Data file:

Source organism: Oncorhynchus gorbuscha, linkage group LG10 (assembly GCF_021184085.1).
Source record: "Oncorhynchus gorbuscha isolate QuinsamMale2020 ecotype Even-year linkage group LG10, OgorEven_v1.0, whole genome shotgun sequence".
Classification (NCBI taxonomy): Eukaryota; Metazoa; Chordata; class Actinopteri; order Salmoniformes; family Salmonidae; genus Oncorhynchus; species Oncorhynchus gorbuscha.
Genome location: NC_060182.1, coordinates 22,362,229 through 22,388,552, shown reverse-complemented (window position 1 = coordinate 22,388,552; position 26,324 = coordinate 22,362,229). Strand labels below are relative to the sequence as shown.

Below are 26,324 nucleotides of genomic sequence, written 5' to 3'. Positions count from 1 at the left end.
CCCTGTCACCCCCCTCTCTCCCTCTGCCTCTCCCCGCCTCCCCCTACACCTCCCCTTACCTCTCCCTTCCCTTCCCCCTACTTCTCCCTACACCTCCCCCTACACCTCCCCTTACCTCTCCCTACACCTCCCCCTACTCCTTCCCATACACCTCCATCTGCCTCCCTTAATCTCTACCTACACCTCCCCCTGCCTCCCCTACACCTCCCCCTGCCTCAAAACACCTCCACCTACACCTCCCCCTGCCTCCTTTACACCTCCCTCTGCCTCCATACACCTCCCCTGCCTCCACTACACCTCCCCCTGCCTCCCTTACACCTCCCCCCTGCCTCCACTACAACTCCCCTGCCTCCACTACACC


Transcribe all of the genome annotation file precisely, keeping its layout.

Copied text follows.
Source organism: Oncorhynchus gorbuscha, linkage group LG10 (assembly GCF_021184085.1).
Source record: "Oncorhynchus gorbuscha isolate QuinsamMale2020 ecotype Even-year linkage group LG10, OgorEven_v1.0, whole genome shotgun sequence".
Classification (NCBI taxonomy): Eukaryota; Metazoa; Chordata; class Actinopteri; order Salmoniformes; family Salmonidae; genus Oncorhynchus; species Oncorhynchus gorbuscha.
Genome location: NC_060182.1, coordinates 22,362,229 through 22,388,552, shown reverse-complemented (window position 1 = coordinate 22,388,552; position 26,324 = coordinate 22,362,229). Strand labels below are relative to the sequence as shown.

Below are 26,324 nucleotides of genomic sequence, written 5' to 3'. Positions count from 1 at the left end.
CCCTGTCACCCCCCTCTCTCCCTCTGCCTCTCCCCGCCTCCCCCTACACCTCCCCTTACCTCTCCCTTCCCTTCCCCCTACTTCTCCCTACACCTCCCCCTACACCTCCCCTTACCTCTCCCTACACCTCCCCCTACTCCTTCCCATACACCTCCATCTGCCTCCCTTAATCTCTACCTACACCTCCCCCTGCCTCCCCTACACCTCCCCCTGCCTCAAAACACCTCCACCTACACCTCCCCCTGCCTCCTTTACACCTCCCTCTGCCTCCATACACCTCCCCTGCCTCCACTACACCTCCCCCTGCCTCCCTTACACCTCCCCCCTGCCTCCACTACAACTCCCCTGCCTCCACTACACC